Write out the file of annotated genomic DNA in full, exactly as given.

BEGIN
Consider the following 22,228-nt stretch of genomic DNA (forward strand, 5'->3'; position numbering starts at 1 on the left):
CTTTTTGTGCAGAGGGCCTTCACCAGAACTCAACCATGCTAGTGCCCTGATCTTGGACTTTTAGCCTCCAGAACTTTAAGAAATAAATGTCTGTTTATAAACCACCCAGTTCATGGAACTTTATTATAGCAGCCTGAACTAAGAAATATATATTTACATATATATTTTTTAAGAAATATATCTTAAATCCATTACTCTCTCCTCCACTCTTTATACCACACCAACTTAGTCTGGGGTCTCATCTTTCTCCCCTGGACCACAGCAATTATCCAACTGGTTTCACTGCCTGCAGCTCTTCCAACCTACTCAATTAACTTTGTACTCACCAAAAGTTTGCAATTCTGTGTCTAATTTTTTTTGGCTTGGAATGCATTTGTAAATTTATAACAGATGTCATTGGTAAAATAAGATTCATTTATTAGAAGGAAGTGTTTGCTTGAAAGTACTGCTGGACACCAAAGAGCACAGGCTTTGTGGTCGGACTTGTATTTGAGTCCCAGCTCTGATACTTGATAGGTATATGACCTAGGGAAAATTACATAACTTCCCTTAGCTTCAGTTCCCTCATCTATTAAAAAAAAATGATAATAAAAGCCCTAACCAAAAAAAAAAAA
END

Consider the following 22,228-nt stretch of genomic DNA (forward strand, 5'->3'; position numbering starts at 1 on the left):
CTTTTTGTGCAGAGGGCCTTCACCAGAACTCAACCATGCTAGTGCCCTGATCTTGGACTTTTAGCCTCCAGAACTTTAAGAAATAAATGTCTGTTTATAAACCACCCAGTTCATGGAACTTTATTATAGCAGCCTGAACTAAGAAATATATATTTACATATATATTTTTTAAGAAATATATCTTAAATCCATTACTCTCTCCTCCACTCTTTATACCACACCAACTTAGTCTGGGGTCTCATCTTTCTCCCCTGGACCACAGCAATTATCCAACTGGTTTCACTGCCTGCAGCTCTTCCAACCTACTCAATTAACTTTGTACTCACCAAAAGTTTGCAATTCTGTGTCTAATTTTTTTTGGCTTGGAATGCATTTGTAAATTTATAACAGATGTCATTGGTAAAATAAGATTCATTTATTAGAAGGAAGTGTTTGCTTGAAAGTACTGCTGGACACCAAAGAGCACAGGCTTTGTGGTCGGACTTGTATTTGAGTCCCAGCTCTGATACTTGATAGGTATATGACCTAGGGAAAATTACATAACTTCCCTTAGCTTCAGTTCCCTCATCTATTAAAAAAAAATGATAATAAAAGCCCTAACCAAAAAAAAAAAA